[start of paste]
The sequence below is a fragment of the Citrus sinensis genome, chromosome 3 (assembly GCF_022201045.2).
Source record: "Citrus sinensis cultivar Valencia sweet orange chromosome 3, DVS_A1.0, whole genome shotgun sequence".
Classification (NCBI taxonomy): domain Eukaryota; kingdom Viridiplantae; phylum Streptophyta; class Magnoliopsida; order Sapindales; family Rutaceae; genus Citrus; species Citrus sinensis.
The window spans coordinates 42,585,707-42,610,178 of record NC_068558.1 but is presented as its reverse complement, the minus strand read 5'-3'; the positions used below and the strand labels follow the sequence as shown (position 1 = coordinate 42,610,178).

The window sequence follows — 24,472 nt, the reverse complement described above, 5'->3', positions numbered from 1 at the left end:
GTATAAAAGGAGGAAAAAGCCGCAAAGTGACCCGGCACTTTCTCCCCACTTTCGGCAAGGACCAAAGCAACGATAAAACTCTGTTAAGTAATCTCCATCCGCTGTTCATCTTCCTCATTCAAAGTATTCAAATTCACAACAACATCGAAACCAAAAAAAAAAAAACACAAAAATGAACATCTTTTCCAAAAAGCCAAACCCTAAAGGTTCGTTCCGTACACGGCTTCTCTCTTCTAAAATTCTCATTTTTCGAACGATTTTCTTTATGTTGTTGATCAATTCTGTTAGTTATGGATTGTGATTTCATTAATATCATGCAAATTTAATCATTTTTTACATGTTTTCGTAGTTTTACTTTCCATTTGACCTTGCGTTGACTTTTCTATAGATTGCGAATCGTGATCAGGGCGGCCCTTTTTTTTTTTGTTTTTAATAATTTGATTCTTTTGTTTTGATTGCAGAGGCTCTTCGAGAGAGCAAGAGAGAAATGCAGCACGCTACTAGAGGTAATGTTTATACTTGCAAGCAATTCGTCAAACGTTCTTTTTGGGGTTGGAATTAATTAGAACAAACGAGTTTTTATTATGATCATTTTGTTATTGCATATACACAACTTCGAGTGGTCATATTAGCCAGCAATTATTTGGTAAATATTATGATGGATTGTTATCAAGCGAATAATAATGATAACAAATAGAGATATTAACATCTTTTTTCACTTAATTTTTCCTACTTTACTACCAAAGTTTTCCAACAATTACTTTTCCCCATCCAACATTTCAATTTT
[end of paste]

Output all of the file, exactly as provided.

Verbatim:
The sequence below is a fragment of the Citrus sinensis genome, chromosome 3 (assembly GCF_022201045.2).
Source record: "Citrus sinensis cultivar Valencia sweet orange chromosome 3, DVS_A1.0, whole genome shotgun sequence".
Classification (NCBI taxonomy): domain Eukaryota; kingdom Viridiplantae; phylum Streptophyta; class Magnoliopsida; order Sapindales; family Rutaceae; genus Citrus; species Citrus sinensis.
The window spans coordinates 42,585,707-42,610,178 of record NC_068558.1 but is presented as its reverse complement, the minus strand read 5'-3'; the positions used below and the strand labels follow the sequence as shown (position 1 = coordinate 42,610,178).

The window sequence follows — 24,472 nt, the reverse complement described above, 5'->3', positions numbered from 1 at the left end:
GTATAAAAGGAGGAAAAAGCCGCAAAGTGACCCGGCACTTTCTCCCCACTTTCGGCAAGGACCAAAGCAACGATAAAACTCTGTTAAGTAATCTCCATCCGCTGTTCATCTTCCTCATTCAAAGTATTCAAATTCACAACAACATCGAAACCAAAAAAAAAAAAACACAAAAATGAACATCTTTTCCAAAAAGCCAAACCCTAAAGGTTCGTTCCGTACACGGCTTCTCTCTTCTAAAATTCTCATTTTTCGAACGATTTTCTTTATGTTGTTGATCAATTCTGTTAGTTATGGATTGTGATTTCATTAATATCATGCAAATTTAATCATTTTTTACATGTTTTCGTAGTTTTACTTTCCATTTGACCTTGCGTTGACTTTTCTATAGATTGCGAATCGTGATCAGGGCGGCCCTTTTTTTTTTTGTTTTTAATAATTTGATTCTTTTGTTTTGATTGCAGAGGCTCTTCGAGAGAGCAAGAGAGAAATGCAGCACGCTACTAGAGGTAATGTTTATACTTGCAAGCAATTCGTCAAACGTTCTTTTTGGGGTTGGAATTAATTAGAACAAACGAGTTTTTATTATGATCATTTTGTTATTGCATATACACAACTTCGAGTGGTCATATTAGCCAGCAATTATTTGGTAAATATTATGATGGATTGTTATCAAGCGAATAATAATGATAACAAATAGAGATATTAACATCTTTTTTCACTTAATTTTTCCTACTTTACTACCAAAGTTTTCCAACAATTACTTTTCCCCATCCAACATTTCAATTTT